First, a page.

Peering through the top of the zippers and clutching the internal frame of the tent went on for some time into the dark as the rain poured down churning our once dusty campground into a river of chocolate sauce. I unzipped my southern tent entrance just in time to see Dudleys side stand sink into the mud and his 150kg XR roll over onto his tent. Luckily the bars missed him and didn't damage the tent! Special note to all never sleep next to the side stand. His tent had four inches of water flowing past it and our once quiet stream had turned into a raging chocolate river making Bishek pretty nervous as he was set up in close proximity to the rising mess.
    #14
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  15. bikerooter

    bikerooter the hard way

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    The tide was pretty high carting any rubbish around with it
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    Homer tucked into yesterdays pizza. It was definitely better when it was fresh
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    Krzysztof covered his piece with ketchup....not sure if that helped get it down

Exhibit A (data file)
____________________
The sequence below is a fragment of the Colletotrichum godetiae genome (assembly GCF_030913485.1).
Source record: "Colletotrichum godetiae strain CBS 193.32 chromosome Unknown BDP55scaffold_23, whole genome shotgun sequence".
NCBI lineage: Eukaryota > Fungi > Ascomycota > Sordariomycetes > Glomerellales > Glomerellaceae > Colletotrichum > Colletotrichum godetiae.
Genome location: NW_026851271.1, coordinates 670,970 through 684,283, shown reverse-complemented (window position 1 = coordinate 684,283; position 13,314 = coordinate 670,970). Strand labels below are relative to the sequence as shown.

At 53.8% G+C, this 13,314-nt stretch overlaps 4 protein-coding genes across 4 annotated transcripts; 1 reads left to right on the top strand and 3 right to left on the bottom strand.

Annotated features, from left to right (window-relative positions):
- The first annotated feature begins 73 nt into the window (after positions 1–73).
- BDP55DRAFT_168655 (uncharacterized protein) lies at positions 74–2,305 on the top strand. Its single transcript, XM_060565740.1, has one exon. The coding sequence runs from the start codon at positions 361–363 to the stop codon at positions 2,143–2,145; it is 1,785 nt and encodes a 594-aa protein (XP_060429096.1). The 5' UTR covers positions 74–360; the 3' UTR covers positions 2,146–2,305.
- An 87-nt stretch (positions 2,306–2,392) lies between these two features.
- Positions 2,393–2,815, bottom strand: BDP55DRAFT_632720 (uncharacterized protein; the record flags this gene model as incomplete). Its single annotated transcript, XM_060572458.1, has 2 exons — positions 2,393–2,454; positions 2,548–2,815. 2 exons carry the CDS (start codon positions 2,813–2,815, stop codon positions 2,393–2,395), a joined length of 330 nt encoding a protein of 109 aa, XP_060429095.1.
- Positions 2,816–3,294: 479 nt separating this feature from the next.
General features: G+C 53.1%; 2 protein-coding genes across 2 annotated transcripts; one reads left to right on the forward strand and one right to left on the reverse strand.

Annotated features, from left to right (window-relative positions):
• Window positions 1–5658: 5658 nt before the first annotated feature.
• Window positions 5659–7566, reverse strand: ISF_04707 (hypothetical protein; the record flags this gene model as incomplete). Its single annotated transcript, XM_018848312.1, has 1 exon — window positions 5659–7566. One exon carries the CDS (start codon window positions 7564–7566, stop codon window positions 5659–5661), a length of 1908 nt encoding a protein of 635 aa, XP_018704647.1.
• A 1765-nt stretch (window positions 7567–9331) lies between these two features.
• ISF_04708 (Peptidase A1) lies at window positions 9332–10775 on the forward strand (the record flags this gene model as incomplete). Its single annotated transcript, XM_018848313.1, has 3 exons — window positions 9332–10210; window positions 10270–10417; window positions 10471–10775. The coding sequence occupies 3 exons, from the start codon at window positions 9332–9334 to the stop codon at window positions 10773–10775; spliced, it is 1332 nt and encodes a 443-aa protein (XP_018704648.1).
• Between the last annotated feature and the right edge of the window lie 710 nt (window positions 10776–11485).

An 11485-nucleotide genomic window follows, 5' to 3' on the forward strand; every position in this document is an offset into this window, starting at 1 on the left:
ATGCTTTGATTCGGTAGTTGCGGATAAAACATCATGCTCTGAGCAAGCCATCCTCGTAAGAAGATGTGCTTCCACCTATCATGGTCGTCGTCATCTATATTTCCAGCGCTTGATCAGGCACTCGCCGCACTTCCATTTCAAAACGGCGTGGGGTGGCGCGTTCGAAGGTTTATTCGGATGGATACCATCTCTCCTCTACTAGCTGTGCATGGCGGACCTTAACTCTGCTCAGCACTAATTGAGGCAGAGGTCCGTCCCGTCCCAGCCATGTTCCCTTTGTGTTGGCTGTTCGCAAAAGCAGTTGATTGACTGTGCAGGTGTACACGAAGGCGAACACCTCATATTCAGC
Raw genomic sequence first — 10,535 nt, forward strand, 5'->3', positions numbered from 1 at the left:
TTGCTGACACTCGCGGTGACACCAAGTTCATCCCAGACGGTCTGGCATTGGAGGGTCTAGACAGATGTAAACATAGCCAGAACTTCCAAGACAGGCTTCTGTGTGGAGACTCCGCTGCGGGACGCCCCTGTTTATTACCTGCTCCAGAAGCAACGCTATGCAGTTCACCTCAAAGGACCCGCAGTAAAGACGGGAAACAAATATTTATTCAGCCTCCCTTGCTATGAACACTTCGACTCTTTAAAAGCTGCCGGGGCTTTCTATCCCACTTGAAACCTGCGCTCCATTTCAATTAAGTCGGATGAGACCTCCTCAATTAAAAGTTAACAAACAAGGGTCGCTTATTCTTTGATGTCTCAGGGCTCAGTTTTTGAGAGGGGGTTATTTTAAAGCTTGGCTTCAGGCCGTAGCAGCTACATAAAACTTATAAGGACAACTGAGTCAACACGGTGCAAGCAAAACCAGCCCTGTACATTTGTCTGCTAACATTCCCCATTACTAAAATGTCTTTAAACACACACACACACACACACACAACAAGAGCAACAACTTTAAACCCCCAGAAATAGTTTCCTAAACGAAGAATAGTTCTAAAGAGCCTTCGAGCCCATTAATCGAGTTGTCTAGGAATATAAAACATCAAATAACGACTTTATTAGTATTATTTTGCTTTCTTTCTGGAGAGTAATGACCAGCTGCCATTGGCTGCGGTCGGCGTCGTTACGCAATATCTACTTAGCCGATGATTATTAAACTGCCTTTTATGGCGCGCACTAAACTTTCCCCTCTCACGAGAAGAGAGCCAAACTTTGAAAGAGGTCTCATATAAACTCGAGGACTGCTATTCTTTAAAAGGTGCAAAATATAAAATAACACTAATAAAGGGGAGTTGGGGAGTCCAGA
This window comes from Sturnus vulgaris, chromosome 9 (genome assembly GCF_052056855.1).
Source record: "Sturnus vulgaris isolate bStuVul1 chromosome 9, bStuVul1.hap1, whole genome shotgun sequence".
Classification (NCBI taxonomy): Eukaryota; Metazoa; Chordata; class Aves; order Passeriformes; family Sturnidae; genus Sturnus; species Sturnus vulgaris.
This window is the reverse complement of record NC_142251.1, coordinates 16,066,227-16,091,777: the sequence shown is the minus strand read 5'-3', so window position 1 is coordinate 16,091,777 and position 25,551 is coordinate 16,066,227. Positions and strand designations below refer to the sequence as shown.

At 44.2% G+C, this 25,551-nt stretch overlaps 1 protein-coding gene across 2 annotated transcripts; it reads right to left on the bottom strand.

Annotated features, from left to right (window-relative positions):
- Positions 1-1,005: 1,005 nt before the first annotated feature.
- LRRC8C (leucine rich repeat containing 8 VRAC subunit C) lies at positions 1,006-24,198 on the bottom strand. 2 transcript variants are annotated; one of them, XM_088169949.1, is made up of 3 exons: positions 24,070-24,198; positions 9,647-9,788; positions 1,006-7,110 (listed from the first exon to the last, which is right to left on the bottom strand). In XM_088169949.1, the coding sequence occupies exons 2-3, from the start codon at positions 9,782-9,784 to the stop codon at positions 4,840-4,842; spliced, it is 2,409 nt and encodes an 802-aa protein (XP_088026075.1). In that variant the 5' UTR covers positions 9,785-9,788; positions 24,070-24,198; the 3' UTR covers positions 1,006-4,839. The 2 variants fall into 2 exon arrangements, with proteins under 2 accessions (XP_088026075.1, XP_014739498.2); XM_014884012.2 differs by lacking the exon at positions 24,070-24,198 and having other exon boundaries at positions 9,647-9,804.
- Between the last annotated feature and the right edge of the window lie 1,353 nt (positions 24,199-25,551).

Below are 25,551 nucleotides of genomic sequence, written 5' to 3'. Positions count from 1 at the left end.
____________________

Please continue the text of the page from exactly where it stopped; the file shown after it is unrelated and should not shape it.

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    There was a bit of a clean up in the morning before things got rolled up
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    #15
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  16. bikerooter

    bikerooter the hard way

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    Out of the thorns and onto the tar for almost 90km in a straight line before climbing a range on a new section of beautifully constructed twisty road which Krzysztof said only a year before was a rough gravel track taking hours to traverse. Climbing 400 meters or more onto a plateu we were to visit the Moon Valley Ischigualasto. Opening time wasn't for a few hours so we cooled our heels in the shade of a big shed that housed dinasour fossils this park was famous for. Little did we know it was a follow the leader guided tour which meant for the next few hours no matter how fast ya wanted to end things it was not going to happen. Fair enough there were a bunch of lizards in cars that wanted to see the stuff but our cross eyed tour leader insisted we ride in his dust at 40km/h for the entire 35km loop. There were some formations to see and pictures to take but it really dragged on in the hot sun.